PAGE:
[00:40:49] You know, obviously not deur and that have to be changes put in place to actually legally back a currency with gold. But still, it's, um, you know, in a, you know, it's, it's almost in the land of the blind, the one-eyed man is, uh, king and in that sense where perhaps investors or, or or serious producing countries, countries that either produce large volumes of commodities or, or large volumes of manufactured good.

[00:41:15] You know when they're looking for somewhere to park their large current account surpluses, it might start making sense for them. To look to these countries that have accumulated large amounts of gold. I mean, these things can kind of emerge and, and, and progress almost by accident. 

[00:41:31] Philip Pilkington: I, I totally agree. I mean, for the record, I'm not a gold bog.

[00:41:35] Warren Buffett says it well. Gold has no intrinsic value to it. It's. It's, I mean, it's rare. That's, and it looks kind of nice, but it doesn't really do much. I mean, it's involved in some manufacturing processes and so on, and it's used for parts and certain things, but really it's ornamental, it's jewelry, it's, it's, you know, what's widely liked.

[00:41:53] But I have to say in the past year, I've become far less of a gold. Bear, and by bear I don't mean I'm making a call on the price. I, I haven't looked at the gold market in a few years, but by bear I mean I'm less skeptical of gold as an asset. In a sense. I'm less skeptical of people's motivations for choosing gold because Kanes was a, you know, a very rationalistic type of person and he, he, he saw what Buffett saw.

[00:42:20] And I believe it too, that there's no reason that gold should. The, uh, the money of choice. But I think what this year has taught me is that maybe, as you say in the, in the land of blind, the one-eyed man is king. If everything isn't working, going back to something that, you know, and that's worked in the past is actually a very rational thing to do.

[00:42:43] So I think, I think, I mean, I've. I've, I have to say it's been somewhat humbling for me being a, being a barber of AIC guy, but it, it does make sense that you'd rush for gold, um, because in the worst case scenario that you outline, if there is serious instability in the Western economies, Major financial crises continued, um, foreign policy and geopolitical instability, and continued economic weaponization of the financial systems of the west, which I really hope doesn't happen because it is not good for our countries and it's not good for our foreign policy either.

[00:43:15] But if it continues to happen, Cuddling up to gold, which we, you know, we know and love from centuries, for centuries is actually not a terribly irrational thing to do. That said, I, I still think that if a reserve currency emerges, it probably won't be purely gold backed. I think, um, I think it probably the, the noises that the BRICS plus countries have made is for a kind of commodities backed currency, and I think that seems.

[00:43:43] That seems more, um, realistic to me. And it also seems, it makes more sense because the thing is that a lot of these BRICS plus countries are actually big commodities producers. Obviously Russia's one of the biggest oil producers in the world, Saudi Arabia, who've made some noises about. BRICS Curiosity recently are, again, one of the biggest oil producers.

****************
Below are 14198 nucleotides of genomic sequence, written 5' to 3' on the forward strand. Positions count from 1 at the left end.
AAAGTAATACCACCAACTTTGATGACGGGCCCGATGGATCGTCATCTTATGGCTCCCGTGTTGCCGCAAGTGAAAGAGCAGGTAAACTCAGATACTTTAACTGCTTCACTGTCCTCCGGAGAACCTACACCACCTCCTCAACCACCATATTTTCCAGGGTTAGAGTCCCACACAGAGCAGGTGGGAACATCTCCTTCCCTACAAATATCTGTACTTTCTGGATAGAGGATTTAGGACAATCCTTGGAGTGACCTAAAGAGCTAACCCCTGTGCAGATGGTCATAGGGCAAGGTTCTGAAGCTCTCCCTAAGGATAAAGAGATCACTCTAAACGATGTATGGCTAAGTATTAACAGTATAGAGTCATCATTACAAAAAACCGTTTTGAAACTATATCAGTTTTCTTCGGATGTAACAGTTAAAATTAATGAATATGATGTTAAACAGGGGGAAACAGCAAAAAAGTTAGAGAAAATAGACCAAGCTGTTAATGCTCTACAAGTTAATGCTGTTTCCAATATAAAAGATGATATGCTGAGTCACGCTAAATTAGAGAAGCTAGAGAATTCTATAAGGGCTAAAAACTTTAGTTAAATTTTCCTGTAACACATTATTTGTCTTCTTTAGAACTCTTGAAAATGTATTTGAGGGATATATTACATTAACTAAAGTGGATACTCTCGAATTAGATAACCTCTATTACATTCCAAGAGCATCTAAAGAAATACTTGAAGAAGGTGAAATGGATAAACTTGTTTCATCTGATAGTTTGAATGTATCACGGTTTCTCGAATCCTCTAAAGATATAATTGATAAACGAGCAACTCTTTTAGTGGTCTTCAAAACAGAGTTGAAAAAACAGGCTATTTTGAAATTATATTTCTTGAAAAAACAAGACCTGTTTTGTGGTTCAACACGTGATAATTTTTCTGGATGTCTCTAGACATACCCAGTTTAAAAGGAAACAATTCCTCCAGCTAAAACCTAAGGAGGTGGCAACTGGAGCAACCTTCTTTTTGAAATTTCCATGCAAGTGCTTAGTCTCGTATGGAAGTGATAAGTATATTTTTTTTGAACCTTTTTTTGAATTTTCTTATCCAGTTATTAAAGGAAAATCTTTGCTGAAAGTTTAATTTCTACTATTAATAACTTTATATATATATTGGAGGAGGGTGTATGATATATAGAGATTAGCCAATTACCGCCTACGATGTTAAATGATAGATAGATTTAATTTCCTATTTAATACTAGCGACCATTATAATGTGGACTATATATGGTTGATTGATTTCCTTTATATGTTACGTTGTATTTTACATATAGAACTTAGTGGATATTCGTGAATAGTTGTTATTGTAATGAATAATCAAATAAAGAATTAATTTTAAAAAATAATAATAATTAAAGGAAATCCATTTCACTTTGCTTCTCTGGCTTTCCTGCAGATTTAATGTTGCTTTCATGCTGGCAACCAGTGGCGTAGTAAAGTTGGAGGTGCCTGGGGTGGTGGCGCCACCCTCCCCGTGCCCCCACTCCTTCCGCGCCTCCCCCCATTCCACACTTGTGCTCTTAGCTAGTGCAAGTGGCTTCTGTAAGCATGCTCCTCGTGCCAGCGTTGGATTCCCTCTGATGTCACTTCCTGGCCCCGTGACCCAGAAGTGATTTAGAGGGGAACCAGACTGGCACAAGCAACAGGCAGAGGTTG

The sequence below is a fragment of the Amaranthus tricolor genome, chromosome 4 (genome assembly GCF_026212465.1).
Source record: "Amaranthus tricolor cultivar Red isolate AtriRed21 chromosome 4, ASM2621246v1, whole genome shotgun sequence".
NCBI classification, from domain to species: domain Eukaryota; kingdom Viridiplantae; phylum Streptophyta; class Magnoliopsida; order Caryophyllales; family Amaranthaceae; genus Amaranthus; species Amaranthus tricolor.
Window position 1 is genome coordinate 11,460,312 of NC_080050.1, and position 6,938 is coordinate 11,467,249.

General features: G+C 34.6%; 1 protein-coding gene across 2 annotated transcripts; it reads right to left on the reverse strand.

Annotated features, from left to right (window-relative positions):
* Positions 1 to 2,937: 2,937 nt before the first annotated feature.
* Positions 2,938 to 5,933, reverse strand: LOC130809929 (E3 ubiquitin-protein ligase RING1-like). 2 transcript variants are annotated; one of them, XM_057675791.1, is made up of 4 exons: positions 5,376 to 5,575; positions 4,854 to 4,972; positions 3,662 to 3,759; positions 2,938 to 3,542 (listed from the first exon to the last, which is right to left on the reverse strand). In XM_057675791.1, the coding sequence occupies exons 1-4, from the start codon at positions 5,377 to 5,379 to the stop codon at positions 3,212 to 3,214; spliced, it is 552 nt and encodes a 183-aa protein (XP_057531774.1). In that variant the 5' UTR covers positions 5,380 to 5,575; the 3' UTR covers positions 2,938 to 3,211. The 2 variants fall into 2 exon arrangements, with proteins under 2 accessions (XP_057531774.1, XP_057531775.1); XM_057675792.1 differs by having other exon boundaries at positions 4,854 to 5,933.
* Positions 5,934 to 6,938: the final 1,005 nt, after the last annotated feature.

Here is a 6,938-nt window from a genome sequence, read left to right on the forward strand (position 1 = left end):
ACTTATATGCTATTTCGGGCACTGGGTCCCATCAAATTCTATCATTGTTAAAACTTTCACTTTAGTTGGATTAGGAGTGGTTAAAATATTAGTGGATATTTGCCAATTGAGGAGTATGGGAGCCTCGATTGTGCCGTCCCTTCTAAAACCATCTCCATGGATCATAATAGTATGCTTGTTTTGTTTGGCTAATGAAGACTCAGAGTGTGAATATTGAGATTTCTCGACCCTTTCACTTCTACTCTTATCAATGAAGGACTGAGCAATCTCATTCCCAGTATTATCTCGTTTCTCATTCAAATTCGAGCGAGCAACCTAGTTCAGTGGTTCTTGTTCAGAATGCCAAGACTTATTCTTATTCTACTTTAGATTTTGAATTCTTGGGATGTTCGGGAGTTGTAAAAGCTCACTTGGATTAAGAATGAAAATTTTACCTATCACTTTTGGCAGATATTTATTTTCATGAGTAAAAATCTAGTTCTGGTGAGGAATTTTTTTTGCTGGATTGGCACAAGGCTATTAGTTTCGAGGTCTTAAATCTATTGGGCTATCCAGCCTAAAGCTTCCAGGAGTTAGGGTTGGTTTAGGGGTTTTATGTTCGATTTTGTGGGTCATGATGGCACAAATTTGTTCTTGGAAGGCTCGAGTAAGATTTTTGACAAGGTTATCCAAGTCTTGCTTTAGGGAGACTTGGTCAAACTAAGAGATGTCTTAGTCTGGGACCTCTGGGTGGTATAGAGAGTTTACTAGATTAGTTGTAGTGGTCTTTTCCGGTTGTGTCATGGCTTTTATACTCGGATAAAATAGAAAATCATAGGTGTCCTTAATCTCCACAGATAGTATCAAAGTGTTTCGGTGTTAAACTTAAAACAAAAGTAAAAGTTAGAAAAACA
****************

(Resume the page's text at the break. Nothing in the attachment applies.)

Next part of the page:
[00:44:03] Brazil is one of the biggest producers of iron ore, so backing them and tying them in some way to commodities would make a lot of sense. I not in so far as pricing, the currency, uh, works, although there is some sense to that. The, a lot of these currencies are priced off the commodity that they're based on.

[00:44:21] So the Russian ruble can be predicted with the oil price. The Brazilian rail can be predicted with the iron ore price. So there. There is some valuation anchor there relative to the commodity, but I think more important than that, it gives them credibility, it backs it, it backs them with these, with these commodities that these, that these countries permanently produce.

[00:44:41] Brazil, may have great gold reserves today and terrible ones in 10 years. That's what happened to the, to the US Britain wood system. Fort Knox was full of gold at the start of the system. Um, and James Bond villains were envious to break. By the end of the sixties, Fort Knox was, was empty, pretty much empty.

[00:44:59] So tying it to a commodity that you actually produce is a, is a more permanent arrangement, I think. But it comes with, um, with, uh, problems of its own. I mean, you can't, commodities prices are very volatile. So tying, uh, a currency's value to them could, uh, introduce a lot of volatility. But there are some solutions to that, um, that I can think of.

[00:45:19] Technical solutions, but I think that would be, That would be the logical way for them to go Yuan, unless they wanted to go with a bank arrangement, uh, like the one you mentioned. Perhaps we can talk about that. But, um, that, that, that usually requires a kind of global buy-in. So I'm not sure what a bank arrangement would look like in a world that, uh, is as fragmented as are seem to be coming.

[00:45:40] Andrew Collingwood: I think that the nice thing about potentially having a commodities currency back to the basket of commodities, for example, Or even gold for that matter. Um, I mean, again, I'm really not a Gold book at all. I, I, I, but I think one of the potentially good things about that situation, and I suppose this gets back to Kane's idea of the Bangor.